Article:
While we may want to explore the vague beginnings of our family history, through documents and the heresay of other family members, still the truth is already in us.  We know this best when we lose that beloved family member.  In the loss we feel the pain of generations, the generations that have given us many good unassailable traits which we rely on everyday.  But in loss we know best how far back we go.  My paternal grandmother died in the nineteen-thirties, twenty years before I was born, leaving her young son, my father, bereft for a lifetime.  My maternal grandmother was my only chance to know the love of a grandmother.  And though she died when I was only three, we had nevertheless been so close that I miss her to this day.

She seems like a mystery to me still; memory is a poor substitute for reality.  Where grandmothers are concerned, you want the real thing.  Mine was a religious woman.  She kept a color portrait of Jesus on the wall in her bedroom between her two meticulously made single beds.  I remember her bending.  She would bend to make the bed.  She was the woman who bends to do a day's work.  She was my grandmother.  She is the woman who bends.  (I do not usually feel so strongly about the loss.  But it is all there.  I lost her early.  I have only hidden the loss.  But the loss remains like a long decorous vine, growing and somehow flourishing throughout the years. connecting me to my youth, and to her.)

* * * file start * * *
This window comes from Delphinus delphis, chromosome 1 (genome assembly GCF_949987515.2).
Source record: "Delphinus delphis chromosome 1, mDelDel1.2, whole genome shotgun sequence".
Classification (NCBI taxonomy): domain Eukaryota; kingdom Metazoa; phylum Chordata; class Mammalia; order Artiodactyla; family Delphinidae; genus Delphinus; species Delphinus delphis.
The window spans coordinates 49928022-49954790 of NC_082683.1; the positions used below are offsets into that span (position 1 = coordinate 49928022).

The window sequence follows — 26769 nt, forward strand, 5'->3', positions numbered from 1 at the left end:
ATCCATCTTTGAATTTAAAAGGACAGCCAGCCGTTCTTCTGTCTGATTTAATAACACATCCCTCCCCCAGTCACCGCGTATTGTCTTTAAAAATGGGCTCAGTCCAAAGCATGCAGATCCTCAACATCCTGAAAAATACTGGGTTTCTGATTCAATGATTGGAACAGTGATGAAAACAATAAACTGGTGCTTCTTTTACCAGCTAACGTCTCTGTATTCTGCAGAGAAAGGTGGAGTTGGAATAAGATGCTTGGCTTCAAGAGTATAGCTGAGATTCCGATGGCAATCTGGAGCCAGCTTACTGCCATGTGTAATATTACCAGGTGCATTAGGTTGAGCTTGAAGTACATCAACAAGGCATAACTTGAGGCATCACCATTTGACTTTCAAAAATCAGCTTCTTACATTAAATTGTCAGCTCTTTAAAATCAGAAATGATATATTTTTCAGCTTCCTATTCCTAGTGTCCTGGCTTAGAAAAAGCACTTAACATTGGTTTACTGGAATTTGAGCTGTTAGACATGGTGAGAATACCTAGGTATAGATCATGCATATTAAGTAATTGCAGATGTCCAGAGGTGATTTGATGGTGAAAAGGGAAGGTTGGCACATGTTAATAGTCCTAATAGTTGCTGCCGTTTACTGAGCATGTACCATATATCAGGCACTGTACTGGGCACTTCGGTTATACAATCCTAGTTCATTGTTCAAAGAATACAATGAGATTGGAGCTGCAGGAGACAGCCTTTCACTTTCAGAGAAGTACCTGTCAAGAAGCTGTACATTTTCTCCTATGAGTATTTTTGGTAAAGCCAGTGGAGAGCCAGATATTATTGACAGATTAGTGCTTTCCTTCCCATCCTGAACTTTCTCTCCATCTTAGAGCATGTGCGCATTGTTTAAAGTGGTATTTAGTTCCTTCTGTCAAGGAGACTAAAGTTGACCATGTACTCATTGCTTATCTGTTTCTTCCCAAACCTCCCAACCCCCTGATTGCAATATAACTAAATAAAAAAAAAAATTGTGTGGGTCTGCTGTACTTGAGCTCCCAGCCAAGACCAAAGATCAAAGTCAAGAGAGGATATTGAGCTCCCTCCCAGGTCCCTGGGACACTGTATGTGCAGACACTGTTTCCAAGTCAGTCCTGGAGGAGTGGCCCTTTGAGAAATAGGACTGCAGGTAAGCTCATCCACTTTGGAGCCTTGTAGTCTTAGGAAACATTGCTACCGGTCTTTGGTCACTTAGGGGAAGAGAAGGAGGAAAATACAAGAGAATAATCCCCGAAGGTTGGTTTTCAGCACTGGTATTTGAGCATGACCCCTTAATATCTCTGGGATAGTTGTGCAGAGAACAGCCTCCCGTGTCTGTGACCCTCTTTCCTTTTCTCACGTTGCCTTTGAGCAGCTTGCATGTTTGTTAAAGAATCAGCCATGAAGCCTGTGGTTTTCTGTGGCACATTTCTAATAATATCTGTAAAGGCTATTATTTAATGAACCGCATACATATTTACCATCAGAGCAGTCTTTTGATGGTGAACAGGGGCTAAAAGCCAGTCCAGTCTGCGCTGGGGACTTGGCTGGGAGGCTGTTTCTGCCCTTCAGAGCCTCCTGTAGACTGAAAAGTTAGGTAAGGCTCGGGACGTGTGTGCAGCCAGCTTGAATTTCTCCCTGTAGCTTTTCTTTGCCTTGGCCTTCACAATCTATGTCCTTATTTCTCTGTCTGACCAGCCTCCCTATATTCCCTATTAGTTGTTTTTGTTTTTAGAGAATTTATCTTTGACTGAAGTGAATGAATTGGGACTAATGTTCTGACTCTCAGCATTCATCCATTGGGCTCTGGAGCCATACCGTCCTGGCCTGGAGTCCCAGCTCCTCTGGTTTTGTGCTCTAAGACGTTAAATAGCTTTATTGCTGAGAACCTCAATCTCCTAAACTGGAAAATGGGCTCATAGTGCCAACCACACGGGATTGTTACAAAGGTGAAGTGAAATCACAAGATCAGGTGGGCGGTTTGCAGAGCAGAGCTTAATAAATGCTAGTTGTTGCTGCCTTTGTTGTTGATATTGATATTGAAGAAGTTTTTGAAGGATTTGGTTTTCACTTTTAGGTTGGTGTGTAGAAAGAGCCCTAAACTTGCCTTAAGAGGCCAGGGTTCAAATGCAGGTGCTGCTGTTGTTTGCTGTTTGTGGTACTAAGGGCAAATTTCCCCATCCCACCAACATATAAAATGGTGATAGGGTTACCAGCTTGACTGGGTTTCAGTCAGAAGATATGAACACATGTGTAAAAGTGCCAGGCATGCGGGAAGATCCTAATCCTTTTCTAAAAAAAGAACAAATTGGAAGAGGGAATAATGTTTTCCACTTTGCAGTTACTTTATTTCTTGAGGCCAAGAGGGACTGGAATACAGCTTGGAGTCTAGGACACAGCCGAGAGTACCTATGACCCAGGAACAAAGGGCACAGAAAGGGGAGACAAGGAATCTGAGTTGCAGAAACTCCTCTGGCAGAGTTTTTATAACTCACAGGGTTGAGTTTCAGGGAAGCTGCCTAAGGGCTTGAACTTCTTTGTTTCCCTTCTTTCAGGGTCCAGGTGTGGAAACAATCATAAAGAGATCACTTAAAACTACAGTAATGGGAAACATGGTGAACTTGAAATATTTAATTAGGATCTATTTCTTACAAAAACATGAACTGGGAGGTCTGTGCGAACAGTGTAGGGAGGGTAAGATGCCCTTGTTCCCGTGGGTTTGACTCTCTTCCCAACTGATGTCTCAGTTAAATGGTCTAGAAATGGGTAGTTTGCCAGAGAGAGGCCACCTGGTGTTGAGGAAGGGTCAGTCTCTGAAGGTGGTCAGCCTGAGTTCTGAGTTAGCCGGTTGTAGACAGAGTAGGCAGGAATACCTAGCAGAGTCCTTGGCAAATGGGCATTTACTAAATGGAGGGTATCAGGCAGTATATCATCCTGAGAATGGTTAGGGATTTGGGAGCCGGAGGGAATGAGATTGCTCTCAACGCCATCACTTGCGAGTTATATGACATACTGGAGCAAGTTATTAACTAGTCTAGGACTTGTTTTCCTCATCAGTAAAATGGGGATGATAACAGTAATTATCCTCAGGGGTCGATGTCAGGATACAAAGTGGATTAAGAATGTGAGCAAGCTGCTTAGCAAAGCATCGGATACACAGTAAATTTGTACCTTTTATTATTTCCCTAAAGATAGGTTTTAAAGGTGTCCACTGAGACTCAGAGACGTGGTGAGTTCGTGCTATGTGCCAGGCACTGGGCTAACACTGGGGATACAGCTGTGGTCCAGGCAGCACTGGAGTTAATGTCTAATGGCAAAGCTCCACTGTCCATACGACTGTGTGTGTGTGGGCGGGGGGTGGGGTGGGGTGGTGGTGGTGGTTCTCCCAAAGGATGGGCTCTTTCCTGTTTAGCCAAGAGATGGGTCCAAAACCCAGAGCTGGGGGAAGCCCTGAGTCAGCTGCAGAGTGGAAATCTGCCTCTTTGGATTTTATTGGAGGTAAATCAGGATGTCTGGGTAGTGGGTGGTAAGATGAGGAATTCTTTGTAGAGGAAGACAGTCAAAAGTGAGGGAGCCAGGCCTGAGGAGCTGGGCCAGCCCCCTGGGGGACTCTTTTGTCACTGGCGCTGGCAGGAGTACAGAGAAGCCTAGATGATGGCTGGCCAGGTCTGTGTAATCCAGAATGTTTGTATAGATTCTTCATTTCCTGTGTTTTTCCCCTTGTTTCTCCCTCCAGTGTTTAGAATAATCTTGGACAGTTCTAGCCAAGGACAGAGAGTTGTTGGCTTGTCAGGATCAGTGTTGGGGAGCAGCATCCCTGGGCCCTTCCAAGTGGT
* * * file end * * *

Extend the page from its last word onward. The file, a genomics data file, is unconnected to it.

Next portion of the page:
My grandmother was a hard worker, this was very plain.   She had little money.  But she taught my mom what it was to be the eldest.   I, too, am the eldest.  My grandmother provided values that will persist be passed down.  And she reassures my measure:  she bought me five new baby dresses with her wages as a nurse.  She loves me.